The first European Council video conference of 2021 took place last Thursday and, what began as a catch-up on the European Union’s coordinated response to the Covid-19 pandemic, quickly unravelled into an emergency meeting complicated by frustrating developments.
For when it comes to vaccine roll-out, the bloc is not only far from leading the race, but also facing further delays to its goal to vaccinate 70% of adults by the end of September.
According to research by POLITICO, if inoculations continue at their current pace, the EU as a whole won’t hit that target until March 2024. Bulgaria presents the most concerning case: it won’t get there until 2040 unless it picks up vaccinations by a factor of 29. Malta is the only country that might just meet the European Commission’s target in time, provided it doubles its number of daily doses.
The same estimates show that the UK, where the Conservative Party hopes the vaccination drive may restore faith in Boris Johnson’s government, will have vaccinated 83% of its adults by the end of the summer, provided the current number of doses per day remains unchanged.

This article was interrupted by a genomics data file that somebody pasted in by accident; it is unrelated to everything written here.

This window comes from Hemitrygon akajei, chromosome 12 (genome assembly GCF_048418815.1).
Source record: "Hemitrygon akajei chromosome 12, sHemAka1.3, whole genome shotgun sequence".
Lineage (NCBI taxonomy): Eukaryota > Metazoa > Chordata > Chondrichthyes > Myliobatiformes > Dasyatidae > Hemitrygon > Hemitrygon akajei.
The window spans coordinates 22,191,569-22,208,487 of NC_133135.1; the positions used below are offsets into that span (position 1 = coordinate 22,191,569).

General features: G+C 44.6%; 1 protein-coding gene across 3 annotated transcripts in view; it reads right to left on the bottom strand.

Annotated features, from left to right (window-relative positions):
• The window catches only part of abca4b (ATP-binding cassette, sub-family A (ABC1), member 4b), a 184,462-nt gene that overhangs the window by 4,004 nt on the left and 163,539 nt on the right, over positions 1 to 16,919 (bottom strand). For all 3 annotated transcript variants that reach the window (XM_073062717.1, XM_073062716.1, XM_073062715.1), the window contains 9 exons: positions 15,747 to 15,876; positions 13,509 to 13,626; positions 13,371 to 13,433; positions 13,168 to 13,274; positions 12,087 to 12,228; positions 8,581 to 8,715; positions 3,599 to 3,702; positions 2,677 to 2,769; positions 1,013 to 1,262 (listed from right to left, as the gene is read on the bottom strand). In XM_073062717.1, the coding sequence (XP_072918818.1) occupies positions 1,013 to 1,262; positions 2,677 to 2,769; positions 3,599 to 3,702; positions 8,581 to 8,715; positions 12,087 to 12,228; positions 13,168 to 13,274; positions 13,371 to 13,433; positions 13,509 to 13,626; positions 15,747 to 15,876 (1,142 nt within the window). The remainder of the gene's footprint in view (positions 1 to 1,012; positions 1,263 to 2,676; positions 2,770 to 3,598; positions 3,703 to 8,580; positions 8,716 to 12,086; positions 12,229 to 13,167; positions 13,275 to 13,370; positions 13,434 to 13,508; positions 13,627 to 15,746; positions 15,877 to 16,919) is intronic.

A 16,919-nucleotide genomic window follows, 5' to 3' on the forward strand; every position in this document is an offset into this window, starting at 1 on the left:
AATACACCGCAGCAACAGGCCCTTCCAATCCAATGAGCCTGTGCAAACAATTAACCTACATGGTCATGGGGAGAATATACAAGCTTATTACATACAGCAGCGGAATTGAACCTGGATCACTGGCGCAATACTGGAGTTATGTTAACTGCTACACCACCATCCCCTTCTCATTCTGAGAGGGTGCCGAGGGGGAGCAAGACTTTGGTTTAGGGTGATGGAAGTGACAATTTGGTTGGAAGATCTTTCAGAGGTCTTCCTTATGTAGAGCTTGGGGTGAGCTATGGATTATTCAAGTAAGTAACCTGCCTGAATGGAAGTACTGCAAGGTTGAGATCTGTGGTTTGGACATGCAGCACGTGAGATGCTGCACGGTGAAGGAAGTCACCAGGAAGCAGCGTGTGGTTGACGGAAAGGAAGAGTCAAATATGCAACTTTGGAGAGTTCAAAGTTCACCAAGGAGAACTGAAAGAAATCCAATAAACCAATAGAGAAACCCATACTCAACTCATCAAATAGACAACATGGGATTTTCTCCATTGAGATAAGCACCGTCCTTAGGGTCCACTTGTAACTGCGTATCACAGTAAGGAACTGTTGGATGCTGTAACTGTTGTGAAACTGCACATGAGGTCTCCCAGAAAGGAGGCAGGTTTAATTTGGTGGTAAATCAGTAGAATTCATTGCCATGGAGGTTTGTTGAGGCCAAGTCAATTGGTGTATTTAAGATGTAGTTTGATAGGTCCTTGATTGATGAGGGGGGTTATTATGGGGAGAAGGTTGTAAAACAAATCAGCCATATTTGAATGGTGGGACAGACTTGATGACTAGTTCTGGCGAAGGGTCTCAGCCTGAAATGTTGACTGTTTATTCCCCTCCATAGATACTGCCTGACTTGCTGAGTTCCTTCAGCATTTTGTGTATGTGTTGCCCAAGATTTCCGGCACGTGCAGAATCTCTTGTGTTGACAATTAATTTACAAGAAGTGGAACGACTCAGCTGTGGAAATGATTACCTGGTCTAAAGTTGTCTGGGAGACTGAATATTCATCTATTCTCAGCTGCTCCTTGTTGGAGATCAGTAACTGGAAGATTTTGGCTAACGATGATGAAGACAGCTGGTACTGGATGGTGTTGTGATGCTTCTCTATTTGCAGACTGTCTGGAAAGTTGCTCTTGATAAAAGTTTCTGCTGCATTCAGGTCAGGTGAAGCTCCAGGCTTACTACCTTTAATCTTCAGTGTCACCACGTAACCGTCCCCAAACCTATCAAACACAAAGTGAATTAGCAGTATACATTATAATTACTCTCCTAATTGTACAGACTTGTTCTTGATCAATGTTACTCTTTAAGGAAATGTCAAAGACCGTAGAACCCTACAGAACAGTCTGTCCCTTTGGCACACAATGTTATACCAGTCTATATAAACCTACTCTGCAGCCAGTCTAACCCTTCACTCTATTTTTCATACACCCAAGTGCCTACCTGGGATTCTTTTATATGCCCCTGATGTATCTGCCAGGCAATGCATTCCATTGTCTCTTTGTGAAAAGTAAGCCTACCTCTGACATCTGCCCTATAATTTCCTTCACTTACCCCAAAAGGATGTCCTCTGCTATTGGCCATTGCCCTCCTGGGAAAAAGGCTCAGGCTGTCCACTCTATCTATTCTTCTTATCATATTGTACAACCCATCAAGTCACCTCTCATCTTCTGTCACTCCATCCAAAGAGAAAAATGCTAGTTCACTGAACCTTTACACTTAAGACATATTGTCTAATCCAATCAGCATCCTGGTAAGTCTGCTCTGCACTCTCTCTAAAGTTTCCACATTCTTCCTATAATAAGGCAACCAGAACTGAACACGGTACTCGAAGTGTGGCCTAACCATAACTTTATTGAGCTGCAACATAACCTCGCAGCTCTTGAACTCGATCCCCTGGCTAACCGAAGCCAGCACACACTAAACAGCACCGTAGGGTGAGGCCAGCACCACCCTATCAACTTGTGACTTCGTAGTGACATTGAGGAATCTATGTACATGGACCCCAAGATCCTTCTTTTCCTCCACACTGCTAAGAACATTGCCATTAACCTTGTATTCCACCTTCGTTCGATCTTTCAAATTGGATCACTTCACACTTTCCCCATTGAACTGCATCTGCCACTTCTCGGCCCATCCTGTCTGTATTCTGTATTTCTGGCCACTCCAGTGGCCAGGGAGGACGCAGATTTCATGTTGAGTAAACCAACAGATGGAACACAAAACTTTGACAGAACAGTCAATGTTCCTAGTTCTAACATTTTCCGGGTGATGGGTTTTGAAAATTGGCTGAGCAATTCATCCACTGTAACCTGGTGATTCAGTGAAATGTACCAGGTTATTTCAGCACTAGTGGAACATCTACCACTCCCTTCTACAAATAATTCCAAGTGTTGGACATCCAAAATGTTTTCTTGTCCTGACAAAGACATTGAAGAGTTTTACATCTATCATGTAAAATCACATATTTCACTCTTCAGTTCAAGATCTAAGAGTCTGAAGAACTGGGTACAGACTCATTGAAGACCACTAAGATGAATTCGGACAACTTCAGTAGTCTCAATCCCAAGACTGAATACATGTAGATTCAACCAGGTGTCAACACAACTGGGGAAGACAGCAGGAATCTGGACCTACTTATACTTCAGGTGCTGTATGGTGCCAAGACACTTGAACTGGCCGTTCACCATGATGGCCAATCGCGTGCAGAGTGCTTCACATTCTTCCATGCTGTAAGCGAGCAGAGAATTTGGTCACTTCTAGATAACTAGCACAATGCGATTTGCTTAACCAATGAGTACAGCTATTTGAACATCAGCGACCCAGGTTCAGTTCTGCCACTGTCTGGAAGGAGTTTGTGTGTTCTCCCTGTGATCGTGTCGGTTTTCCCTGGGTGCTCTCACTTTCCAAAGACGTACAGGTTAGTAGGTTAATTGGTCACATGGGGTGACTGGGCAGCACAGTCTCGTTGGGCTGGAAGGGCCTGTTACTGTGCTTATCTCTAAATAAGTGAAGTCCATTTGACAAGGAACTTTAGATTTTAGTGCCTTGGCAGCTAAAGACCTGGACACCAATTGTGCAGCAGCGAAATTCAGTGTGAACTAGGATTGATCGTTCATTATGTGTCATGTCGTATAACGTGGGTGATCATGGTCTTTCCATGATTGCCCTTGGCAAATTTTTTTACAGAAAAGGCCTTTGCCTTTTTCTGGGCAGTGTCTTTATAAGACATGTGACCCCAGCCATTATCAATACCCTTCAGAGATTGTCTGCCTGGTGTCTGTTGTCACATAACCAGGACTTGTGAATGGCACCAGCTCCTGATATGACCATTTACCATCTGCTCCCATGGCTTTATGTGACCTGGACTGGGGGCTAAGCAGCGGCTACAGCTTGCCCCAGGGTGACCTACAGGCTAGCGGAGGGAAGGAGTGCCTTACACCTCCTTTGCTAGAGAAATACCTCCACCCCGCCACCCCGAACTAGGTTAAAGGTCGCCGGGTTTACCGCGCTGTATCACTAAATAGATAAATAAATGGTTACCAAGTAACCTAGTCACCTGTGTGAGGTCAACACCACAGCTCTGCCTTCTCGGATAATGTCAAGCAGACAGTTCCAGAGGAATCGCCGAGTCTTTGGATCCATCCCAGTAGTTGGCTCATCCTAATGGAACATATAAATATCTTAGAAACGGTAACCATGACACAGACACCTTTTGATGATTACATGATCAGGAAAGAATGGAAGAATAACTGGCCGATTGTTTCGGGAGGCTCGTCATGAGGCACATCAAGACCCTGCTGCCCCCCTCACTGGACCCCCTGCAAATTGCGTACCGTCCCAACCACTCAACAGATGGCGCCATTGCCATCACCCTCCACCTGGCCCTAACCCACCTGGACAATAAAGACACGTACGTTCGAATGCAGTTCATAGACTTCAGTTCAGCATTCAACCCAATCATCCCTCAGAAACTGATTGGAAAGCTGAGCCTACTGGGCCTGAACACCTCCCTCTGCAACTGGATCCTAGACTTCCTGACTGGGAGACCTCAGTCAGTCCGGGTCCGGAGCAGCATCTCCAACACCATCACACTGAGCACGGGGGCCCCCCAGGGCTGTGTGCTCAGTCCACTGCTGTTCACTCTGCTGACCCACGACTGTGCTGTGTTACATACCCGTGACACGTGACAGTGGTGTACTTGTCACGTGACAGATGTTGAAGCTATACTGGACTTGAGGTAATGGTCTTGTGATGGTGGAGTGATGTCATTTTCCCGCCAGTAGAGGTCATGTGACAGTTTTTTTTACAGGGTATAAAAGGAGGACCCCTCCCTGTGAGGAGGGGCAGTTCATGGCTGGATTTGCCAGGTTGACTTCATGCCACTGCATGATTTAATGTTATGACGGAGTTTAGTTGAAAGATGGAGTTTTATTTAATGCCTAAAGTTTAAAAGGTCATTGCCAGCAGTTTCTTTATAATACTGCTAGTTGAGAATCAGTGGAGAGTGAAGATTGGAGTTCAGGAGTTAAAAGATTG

One reason for Europe’s lag is slower regulatory approvals in the EU, where only the Pfizer/BioNTech and Moderna jabs are currently being administered. The Oxford/AstraZeneca vaccine is yet to be signed off by the European Medicines Agency, although it may well do so as early as today.
On top of this, both Pfizer and AstraZeneca announced delivery delays last week which will further hamper vaccination efforts in the EU and beyond. While Pfizer said it was slowing supplies to Europe as it seeks to increase capacity at its Belgian processing plant, AstraZeneca offered few details as to why “initial volumes will be lower than originally anticipated”.
The news of reduced supply has caused deep dissatisfaction among EU leaders, with Italy’s prime minister, Giuseppe Conte, accusing both companies of serious contract violations and vowing to use “all available legal tools” against them.
If we discount the potential impact of emerging coronavirus strains, things could still speed up depending on new vaccine developments and better policy coordination at both EU and national levels.
But while the EU might be working against the clock, it is worth remembering that most developing countries have been widely left behind in terms of access to Covid-19 vaccines. That is no doubt the most sobering fact of all.